In case you haven’t been following the story, many people, including me, have been highly offended by the disrespectful comments Mr. Trump has made about President Obama and the American election process over the past several years.

In response, on October 24th a petition was started on urging Macy’s to part ways with this ill-fitting spokesperson.  And as of this morning, 678,789 people have signed that petition. (Carusone, 2012)

Moreover, a recent survey by YouGov BrandIndex shows that since the beginning of November the store’s loyalty measure has dropped from 31 to 19, its lowest levels in more than a year, putting them behind all their competitors -- even J.C. Penney. (Mahoney, 2012)

(Strasser, 2012)

And last, but not least, there’s the boycott.  It will no doubt take a while for the company to assess the damage, but when they do, I imagine they will find that I am not the only Macy’s shopper who took my business elsewhere this holiday season.
Advertisers beware.  You can’t have it both ways, when you partner with a celebrity you have to take the good with the bad.  Why risk it?

Carusone, A. (2012, October 24)  Urge Macy’s To Dump Donald Trump.  Retrieved December 12, 2012, from

Mahoney, S. (2012, November 29)  Is Trump Chasing Women Away From Macy’s?  Retrieved December 12, 2012, from
Strasser, A.  (2012, November 29)  Donald Trump Partnership Ruins Macy’s Popularity.  Retrieved December 12, 2012, from

Thursday, December 6, 2012

Let’s hope the success of Birds Eye’s GenVeg campaign emboldens other healthy foods to reach out to kids.

In May, when Birds Eye announced that they would be spending $6 million over three years on kid-friendly advertising with a goal of increasing vegetable consumption among children, I was hopeful the campaign would be successful as I noted in this blog.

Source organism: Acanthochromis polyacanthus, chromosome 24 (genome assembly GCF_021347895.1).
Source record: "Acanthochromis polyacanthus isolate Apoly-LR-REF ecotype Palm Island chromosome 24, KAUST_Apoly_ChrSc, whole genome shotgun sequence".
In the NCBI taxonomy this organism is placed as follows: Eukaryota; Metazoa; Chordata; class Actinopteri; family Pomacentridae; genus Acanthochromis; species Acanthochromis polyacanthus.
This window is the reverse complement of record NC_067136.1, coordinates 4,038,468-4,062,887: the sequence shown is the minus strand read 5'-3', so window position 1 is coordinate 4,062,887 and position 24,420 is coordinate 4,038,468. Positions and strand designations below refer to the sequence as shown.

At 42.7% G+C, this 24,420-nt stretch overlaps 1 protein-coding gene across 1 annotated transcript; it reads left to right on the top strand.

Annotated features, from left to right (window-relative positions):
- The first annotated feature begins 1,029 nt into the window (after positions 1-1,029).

I figured if the corny commercials that the Television Bureau of Canada ran in December 2010 could increase broccoli sales by 8%, then there was every reason to believe that other, possibly better, attempts to increase vegetable consumption would be successful as well.  Here’s that blog for reference.

So I was tickled pink to read that the partnership with “ICarly” appears to have been a great success.  According to Birds Eye, the campaign generated 40,000+ sweepstakes entries, 16,000+ recipe ideas and 225,000 page views on the Nick/Birds Eye site.  Perhaps more importantly, the category experienced growth while the campaign ran, countering the flat to negative sales trends of recent years.

The campaign had so many interesting tactics that it’s hard to know which impacted the kids most.  Was it the” Steamfresh Chef of the Week” which encouraged kids to submit cooking-related photos?  Or the kid’s recipe contest, which resulted in “Yakimaniac Veggie Martians,” being featured on an episode “ICarly?”  In the end, I suspect that it was the totality of the multi-faceted effort that was responsible.

Birds Eye is already preparing a new campaign for next fall based in part on key insights gleaned from the kid-generated recipe ideas.  Doesn’t that sound like a win win?  Chiquita Bananas, are you paying attention?

Lukovitz, K. (2012, November 21)  Birds Eye Reports Success With ‘ICarly’ Partnership.  Retrieved December 6, 2012, from